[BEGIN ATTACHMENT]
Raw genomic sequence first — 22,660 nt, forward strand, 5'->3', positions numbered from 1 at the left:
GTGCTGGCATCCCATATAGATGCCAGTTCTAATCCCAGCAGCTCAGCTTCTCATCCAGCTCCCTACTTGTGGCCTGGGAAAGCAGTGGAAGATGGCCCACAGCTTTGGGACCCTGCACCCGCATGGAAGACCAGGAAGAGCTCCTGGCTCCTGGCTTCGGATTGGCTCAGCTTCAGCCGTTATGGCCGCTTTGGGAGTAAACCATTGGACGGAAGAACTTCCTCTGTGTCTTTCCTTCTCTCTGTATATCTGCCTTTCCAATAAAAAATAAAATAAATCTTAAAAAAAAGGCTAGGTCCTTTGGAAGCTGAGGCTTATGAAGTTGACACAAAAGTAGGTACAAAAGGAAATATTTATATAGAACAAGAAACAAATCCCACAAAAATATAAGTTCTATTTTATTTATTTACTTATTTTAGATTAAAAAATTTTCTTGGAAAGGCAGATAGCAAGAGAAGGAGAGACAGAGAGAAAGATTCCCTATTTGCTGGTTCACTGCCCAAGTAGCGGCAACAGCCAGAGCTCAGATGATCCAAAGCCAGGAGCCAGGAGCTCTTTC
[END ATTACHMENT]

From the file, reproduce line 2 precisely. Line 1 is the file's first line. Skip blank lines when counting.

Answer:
GTGCTGGCATCCCATATAGATGCCAGTTCTAATCCCAGCAGCTCAGCTTCTCATCCAGCTCCCTACTTGTGGCCTGGGAAAGCAGTGGAAGATGGCCCACAGCTTTGGGACCCTGCACCCGCATGGAAGACCAGGAAGAGCTCCTGGCTCCTGGCTTCGGATTGGCTCAGCTTCAGCCGTTATGGCCGCTTTGGGAGTAAACCATTGGACGGAAGAACTTCCTCTGTGTCTTTCCTTCTCTCTGTATATCTGCCTTTCCAATAAAAAATAAAATAAATCTTAAAAAAAAGGCTAGGTCCTTTGGAAGCTGAGGCTTATGAAGTTGACACAAAAGTAGGTACAAAAGGAAATATTTATATAGAACAAGAAACAAATCCCACAAAAATATAAGTTCTATTTTATTTATTTACTTATTTTAGATTAAAAAATTTTCTTGGAAAGGCAGATAGCAAGAGAAGGAGAGACAGAGAGAAAGATTCCCTATTTGCTGGTTCACTGCCCAAGTAGCGGCAACAGCCAGAGCTCAGATGATCCAAAGCCAGGAGCCAGGAGCTCTTTC